Many, probably most of the gendarmes were actually of the same social class as the earlier feudal knights. But they were part of standing regiments serving for wages, rather than seasonal soldiers called up based on feudal obligation. In addition formal chivalric orders of knights continued to exist down to today, but again more as a badge of social status. So yes, there were knights on French battlefields in the 16th century, but they weren’t knights, if you catch my meaning :p.

Perhaps. But in the case of Crecy at least, Jonathan Sumption has argued otherwise:

Longer reflection persuaded most Frenchmen that it was not the crossbowmen but the French heavy calvary which was at fault for attacking the English lines in impetuous disorder…But his view, although common, was almost as absurd as the one that laid the whole blame on the Genoese. The French battle lines had been carefully drawn, and although the Count of Alencon’s battalion probably charged too early, there is no reason to suppose that their charge was any more disorderly than a massed calvary charge necessarily is, or that a charge at any other time would have succeeded better. To rally and reform as often as the French did at Crecy is no mean feat of horsemanship and discipline. There were two main reasons for the defeat. One was that the English had the incomparable advantage of fighting on the defensive…The second reason for his defeat was the technical superiority of the longbow over the crossbow, which was never more convincingly demonstrated.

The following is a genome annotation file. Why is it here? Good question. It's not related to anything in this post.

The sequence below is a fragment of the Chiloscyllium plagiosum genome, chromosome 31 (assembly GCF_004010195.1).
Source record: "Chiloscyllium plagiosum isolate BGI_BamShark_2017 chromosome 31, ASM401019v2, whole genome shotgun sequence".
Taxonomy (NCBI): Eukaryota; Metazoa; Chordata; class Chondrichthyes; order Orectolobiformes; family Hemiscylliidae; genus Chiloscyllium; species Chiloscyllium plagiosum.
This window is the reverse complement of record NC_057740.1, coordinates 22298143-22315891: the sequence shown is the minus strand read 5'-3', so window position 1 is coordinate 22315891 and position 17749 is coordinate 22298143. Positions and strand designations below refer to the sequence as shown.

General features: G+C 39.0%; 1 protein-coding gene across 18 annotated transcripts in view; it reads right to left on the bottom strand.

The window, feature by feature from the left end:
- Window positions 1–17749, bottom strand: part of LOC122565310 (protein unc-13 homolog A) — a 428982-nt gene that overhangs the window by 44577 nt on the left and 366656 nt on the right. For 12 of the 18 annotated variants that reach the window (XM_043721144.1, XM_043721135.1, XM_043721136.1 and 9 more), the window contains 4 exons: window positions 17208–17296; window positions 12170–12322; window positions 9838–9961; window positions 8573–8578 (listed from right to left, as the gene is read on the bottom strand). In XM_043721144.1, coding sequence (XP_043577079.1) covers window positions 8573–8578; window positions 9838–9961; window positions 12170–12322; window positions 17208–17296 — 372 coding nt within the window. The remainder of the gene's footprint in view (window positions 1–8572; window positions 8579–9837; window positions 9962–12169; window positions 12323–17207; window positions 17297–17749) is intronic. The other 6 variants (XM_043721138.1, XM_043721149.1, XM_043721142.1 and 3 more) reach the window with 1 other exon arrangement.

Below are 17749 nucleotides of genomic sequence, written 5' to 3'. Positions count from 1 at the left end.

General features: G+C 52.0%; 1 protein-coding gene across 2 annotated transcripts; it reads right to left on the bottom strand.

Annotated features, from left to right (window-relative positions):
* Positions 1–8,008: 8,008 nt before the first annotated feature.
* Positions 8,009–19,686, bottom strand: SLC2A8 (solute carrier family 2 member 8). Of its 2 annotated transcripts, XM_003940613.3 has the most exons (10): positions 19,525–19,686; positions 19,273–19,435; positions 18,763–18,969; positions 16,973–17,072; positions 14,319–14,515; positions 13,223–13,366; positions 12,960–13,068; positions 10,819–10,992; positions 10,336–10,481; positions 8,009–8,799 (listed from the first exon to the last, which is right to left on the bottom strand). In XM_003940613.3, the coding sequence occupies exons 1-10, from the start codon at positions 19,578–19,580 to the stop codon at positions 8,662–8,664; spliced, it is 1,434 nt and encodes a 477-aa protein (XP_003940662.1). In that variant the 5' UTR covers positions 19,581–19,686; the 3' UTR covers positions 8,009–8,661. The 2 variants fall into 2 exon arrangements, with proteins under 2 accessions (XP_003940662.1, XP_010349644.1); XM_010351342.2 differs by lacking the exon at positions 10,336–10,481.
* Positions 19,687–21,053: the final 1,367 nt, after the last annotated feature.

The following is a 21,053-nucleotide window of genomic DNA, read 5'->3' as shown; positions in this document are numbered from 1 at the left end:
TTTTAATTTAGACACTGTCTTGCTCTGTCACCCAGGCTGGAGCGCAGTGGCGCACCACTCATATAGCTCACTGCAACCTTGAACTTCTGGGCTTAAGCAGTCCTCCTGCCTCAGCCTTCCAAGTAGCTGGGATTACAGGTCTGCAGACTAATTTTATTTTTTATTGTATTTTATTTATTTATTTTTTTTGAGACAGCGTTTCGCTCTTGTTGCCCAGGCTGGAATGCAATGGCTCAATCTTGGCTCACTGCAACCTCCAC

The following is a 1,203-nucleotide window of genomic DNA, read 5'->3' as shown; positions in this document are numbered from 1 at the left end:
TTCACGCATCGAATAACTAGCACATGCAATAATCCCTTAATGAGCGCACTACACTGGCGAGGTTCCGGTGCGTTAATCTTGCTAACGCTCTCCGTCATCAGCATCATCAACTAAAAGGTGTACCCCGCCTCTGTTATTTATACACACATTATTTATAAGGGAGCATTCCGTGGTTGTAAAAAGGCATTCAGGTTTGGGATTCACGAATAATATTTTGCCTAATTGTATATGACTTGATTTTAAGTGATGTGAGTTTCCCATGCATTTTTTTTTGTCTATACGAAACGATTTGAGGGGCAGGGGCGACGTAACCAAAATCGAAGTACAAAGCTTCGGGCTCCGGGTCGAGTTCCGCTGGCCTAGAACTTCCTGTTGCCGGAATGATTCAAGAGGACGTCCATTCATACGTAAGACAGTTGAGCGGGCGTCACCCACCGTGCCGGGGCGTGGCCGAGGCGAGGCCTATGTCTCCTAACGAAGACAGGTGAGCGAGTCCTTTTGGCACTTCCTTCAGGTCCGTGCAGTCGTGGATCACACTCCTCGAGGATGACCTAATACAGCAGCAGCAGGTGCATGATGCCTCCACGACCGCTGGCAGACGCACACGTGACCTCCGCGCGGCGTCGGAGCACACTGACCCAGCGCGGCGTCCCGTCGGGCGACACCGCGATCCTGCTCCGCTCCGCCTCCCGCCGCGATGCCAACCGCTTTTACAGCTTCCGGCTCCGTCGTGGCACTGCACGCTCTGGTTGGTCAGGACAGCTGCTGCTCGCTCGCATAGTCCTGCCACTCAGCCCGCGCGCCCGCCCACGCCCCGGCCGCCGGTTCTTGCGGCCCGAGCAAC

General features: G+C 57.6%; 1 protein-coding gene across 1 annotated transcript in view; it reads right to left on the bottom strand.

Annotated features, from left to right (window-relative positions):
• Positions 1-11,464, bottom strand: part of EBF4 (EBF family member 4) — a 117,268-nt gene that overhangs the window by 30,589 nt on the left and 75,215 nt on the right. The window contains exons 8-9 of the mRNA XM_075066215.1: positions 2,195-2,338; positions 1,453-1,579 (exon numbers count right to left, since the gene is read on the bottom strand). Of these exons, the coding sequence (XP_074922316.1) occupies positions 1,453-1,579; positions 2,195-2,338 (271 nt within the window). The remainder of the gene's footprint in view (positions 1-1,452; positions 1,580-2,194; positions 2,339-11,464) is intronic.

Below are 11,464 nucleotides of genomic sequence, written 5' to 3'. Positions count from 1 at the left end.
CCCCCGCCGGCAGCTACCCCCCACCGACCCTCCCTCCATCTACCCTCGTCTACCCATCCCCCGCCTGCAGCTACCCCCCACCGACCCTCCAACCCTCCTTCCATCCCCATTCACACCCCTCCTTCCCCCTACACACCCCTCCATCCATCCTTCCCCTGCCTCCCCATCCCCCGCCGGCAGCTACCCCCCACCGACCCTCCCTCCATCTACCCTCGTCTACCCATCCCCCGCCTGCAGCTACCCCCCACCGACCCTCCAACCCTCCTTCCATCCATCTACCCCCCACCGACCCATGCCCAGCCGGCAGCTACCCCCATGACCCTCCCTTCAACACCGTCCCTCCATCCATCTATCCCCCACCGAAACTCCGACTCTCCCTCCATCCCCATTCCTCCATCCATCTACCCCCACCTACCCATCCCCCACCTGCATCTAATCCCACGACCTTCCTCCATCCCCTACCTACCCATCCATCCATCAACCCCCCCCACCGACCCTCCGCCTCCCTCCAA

From The Hundred Years War I: Trial by Battle ( 1991, University of Pennsylvania Press ).

That they did, the Count of Alencon mentioned above. But at Crecy at least it seems to have been more an issue of the poor decision to attack at all under very unfavorable circumstances.

Could cause a bit of a stir if the law was revised and all these theatrical,sporting and business knights were told that they were now obliged to ship out to Iraq and Afghan and do a bit of dragon slaying.

“Sir Paul McCartney, Sir Reginald Dwight, here are your rifles. You ship out tomorrow.” :smiley:

Not necessarily. After all, there were many peasants with horses and a sword could be acquired other than by purchase (outright stolen or picked up from the scene of a battle). Armor was expensive, yes, but not as much in the early medieval period and wasn’t absolutely necessary to be a knight in that period. The increasing expense of good military gear as the middle ages progressed was yet another factor in the evolution of the knight into a social position. Like you say, it took money to get the necessary gear which kept the peons out of mounted ranks. But it didn’t just start out that way from the beginning.